As I started working more and more with RS485, the appearance of the MAX485 was a great improvement over the earlier devices. Although the TI SN75176 was nominally the same functionality as the MAX485, it was not implemented in CMOS and drew quite a bit more current. Perhaps it deserves the nod.

Strangely enough, driving many LEDs (both discrete and as 7 segments) popped up quite often and the micros had a limited number of pins, not to mention fairly slow clock rates so that there were constraints on processing tasks. I found Intersil’s ICM7218 (and later Maxim’s equivalent) family worked its way into several designs especially since it had a serial interface, which was relatively unusual back then. The family is still going strong as you can see from a new Arduino Display Driver Shield from Maxim.

Figure 1. The 72 LEDs just to the left of the middle of the board were driven by an ICM7218, the IC just below them. There is another favourite IC on the board – the 8032 (8051 derivative) and a linear regulator on the left with the heatsink although I can’t remember why. The unit worked from the telecommunications standard -48VDC and used a SMPS module (in the unpopulated area on the left). (Source: Author)  

And for something completely different: years ago I was told that it was not possible to design a self-powered 4-20 current loop isolator. I stumbled across a linear opto-isolator the LOC110 from CP Clare (now IXYS) (an alternate to the IL300 from Siemens at the time) and started working with it in my spare time. In the end it could be done and I am told my product is now considered the industry standard and has been for over 17 years. I first used the Linear Tech op-amp LT1366 on this loop isolator. For a digital designer flirting with analog, I chose the most all-round op-amp that I could find. Low power, rail-to-rail and operating to over 24Vdc supply, it may be pricey, but it worked like a charm and it frequently sneaks into my designs even though there may be a more optimal choice for a specific case.

There are two kinds of design engineers in industrial electronics: those who know about instrumentation amplifiers (IA) and those who are about to learn that they needed an IA and what the heck are they going to do about it now? Planet Analog editor, Steve Taranovich, recently did a blog on the topic “6 Burr-Brown secrets to success you need to know about instrumentation amplifiers”. I messed around with a few in my early days, even tried to make my own from three op-amps. I quickly settled on the AD626 from Analog Devices. It will work with a single supply voltage, from low to high supply voltages and will tolerate a common mode voltage outside the supply rails, making it suitable for high side current monitoring. Even though there are many more options in the marketplace today, it is still a favourite of mine.

I have designed more 4-to-20mA output devices that the proverbial number of hot dinners I have consumed. Where there is no requirement for loop power, the XTR110 is the quickest and surest way of designing the output. It doesn’t hurt that it has great performance as well even though today there are more economical options.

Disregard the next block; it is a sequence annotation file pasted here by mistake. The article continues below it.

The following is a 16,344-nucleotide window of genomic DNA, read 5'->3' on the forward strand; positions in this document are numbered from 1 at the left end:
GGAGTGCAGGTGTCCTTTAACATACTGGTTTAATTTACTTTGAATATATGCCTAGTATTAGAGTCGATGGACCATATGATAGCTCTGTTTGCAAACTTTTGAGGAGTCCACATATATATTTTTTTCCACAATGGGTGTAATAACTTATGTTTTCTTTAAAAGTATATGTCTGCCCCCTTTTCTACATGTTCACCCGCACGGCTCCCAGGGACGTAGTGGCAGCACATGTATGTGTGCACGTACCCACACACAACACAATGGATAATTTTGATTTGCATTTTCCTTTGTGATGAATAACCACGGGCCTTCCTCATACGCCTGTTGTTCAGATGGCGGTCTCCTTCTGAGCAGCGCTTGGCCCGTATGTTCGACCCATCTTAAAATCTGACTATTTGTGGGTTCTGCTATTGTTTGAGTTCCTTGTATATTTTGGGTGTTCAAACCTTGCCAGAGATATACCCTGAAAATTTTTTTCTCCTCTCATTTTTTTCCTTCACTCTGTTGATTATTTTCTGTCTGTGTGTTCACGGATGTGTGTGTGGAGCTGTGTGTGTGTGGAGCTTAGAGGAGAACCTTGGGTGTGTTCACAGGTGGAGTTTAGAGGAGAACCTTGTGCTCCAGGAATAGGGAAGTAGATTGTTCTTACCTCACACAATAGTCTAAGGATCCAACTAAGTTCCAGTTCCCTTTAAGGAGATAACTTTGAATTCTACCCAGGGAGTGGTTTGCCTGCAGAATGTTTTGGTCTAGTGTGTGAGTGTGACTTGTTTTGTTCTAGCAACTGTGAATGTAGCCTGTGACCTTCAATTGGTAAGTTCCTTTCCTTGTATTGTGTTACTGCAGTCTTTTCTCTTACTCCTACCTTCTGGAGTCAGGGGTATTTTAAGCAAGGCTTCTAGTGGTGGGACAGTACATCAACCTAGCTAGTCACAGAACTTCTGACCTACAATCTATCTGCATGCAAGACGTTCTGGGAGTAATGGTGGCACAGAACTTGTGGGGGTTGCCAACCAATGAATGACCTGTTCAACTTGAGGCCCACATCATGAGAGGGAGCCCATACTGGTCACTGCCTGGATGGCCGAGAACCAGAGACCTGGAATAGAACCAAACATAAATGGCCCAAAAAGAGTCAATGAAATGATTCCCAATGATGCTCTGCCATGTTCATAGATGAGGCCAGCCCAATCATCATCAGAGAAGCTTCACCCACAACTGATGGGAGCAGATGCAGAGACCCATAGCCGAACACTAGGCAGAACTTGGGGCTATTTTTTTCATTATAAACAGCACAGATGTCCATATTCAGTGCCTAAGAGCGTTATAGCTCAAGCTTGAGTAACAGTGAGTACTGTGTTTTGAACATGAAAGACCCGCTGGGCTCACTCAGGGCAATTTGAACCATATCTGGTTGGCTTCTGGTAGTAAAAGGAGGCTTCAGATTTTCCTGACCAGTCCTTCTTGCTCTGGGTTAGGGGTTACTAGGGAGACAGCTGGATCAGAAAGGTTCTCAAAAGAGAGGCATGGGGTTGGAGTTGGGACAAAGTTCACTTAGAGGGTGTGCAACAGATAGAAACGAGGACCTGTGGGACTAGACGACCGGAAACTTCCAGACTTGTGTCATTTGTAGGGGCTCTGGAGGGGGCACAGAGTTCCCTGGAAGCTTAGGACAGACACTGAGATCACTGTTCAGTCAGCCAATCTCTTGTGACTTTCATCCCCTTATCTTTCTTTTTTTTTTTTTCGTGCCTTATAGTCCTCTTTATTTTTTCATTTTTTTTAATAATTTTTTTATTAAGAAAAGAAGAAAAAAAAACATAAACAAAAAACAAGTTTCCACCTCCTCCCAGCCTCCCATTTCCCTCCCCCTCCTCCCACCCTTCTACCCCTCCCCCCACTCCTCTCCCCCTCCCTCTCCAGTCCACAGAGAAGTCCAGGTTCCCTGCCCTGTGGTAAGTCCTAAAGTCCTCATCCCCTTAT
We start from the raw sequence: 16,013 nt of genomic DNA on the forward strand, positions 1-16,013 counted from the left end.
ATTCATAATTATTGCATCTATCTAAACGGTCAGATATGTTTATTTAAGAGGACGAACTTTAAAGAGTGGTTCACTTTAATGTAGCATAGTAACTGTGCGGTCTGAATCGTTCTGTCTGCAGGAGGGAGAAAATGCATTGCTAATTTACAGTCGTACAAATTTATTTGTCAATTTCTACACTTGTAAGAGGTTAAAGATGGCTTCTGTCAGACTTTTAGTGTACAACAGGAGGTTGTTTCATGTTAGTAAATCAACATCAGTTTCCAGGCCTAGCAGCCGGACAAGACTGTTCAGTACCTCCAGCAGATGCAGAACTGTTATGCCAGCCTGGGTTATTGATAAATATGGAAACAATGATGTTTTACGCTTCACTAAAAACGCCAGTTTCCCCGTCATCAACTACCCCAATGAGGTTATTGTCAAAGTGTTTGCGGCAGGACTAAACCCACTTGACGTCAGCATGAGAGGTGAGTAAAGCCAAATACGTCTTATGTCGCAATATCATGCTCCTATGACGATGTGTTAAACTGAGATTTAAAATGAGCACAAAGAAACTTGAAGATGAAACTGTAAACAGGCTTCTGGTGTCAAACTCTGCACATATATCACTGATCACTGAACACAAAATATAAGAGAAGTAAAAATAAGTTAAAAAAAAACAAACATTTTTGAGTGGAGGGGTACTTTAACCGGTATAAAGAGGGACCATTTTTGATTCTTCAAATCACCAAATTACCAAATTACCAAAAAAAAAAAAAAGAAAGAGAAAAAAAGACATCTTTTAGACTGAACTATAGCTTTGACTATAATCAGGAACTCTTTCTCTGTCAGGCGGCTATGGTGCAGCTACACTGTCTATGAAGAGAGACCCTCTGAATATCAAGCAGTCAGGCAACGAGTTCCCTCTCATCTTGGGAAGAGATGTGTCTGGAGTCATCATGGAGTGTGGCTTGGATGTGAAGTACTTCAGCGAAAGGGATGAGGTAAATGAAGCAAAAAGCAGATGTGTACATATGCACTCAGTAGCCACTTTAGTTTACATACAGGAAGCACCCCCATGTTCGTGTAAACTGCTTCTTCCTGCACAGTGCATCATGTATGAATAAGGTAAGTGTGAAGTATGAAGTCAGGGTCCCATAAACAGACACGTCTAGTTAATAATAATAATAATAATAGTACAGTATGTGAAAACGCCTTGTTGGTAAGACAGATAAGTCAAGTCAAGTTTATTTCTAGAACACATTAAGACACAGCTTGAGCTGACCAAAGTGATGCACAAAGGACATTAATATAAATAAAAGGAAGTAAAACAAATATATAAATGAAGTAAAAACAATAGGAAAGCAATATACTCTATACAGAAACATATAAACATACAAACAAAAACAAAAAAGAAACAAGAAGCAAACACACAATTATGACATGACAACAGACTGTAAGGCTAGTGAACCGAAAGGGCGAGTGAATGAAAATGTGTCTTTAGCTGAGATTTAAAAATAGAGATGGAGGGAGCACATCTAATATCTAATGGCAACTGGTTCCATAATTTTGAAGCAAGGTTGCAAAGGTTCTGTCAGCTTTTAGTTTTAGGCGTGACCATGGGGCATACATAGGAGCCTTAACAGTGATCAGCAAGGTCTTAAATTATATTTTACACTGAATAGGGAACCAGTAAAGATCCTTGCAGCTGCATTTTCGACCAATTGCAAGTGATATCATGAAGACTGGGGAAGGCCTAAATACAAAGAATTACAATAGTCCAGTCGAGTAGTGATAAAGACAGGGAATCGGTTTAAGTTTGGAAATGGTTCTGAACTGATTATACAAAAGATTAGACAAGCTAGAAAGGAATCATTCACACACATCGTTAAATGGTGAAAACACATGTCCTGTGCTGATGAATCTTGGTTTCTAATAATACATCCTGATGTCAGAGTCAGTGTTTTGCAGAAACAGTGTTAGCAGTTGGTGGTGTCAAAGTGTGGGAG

It’s amazing how long some of these devices have been in production. There is no real order in my list, so please don’t try to read anything into the sequence. It’s your turn now. What devices have made a difference to the way you approach a design?

My List with links:

  1. 555

  2. 2716

  3. ICL7660

  4. MAX232

  5. MAX690

  6. LM339

  7. LM358

  8. TL431

  9. 7805

  10. LM317

  11. 8051

  12. PSoC

  13. MC6818

  14. INS8250

  15. MAX485

  16. ICM7218

  17. LOC110

  18. LT1366

  19. AD626

  20. XTR110

8 thoughts on “My most influential ICs

  1. “I'd add the General Instruments AY-3-1015 async serial transceiver, the original UART and the go-to part for RS-232 interfaces.nnAnd how many times did the lowly 2N3904 and 2N3906 transistors make it onto a board to switch that one last signal?”

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  2. “@JackPeacocknn”I'd add the General Instruments AY-3-1015 async serial transceiver”nnI guess you'd have to add a Baud Rate generator to that. What part would you use- the Fairchild 4702?nn”lowly 2N3904 and 2N3906 transistors “. nnIt didn't occu

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  3. “No mention of the 741? It may be a pretty ordinary op-amp compared to your AD626, but it was the first real universal op-amp (the 709 was finnicky to compensate) and a lot of us cut our teeth on it. That makes it influential in my book…”

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  4. “DavidnnThere is no dispute about the influence of the 741- it just wasn't a direct influence on my designs. nnHowever indirectly it did influence me a lot. I did a design once for a coffee packaging machine that measured weight using LVDTs. The gain s

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  5. “Mine was the 6502 chip from Synertek in 1980. It was lower priced than other available 8 bit micros at the time and opened up many different applications to micro control. There were also several other manufacturers who were making the part which helped k

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  6. “@RGARVIN640nnMy electronic formative years were in South Africa which was far removed from any other epicentre of electronic design and the market was also significantly different. Intel had great representation followed at quite a distance by Motorola.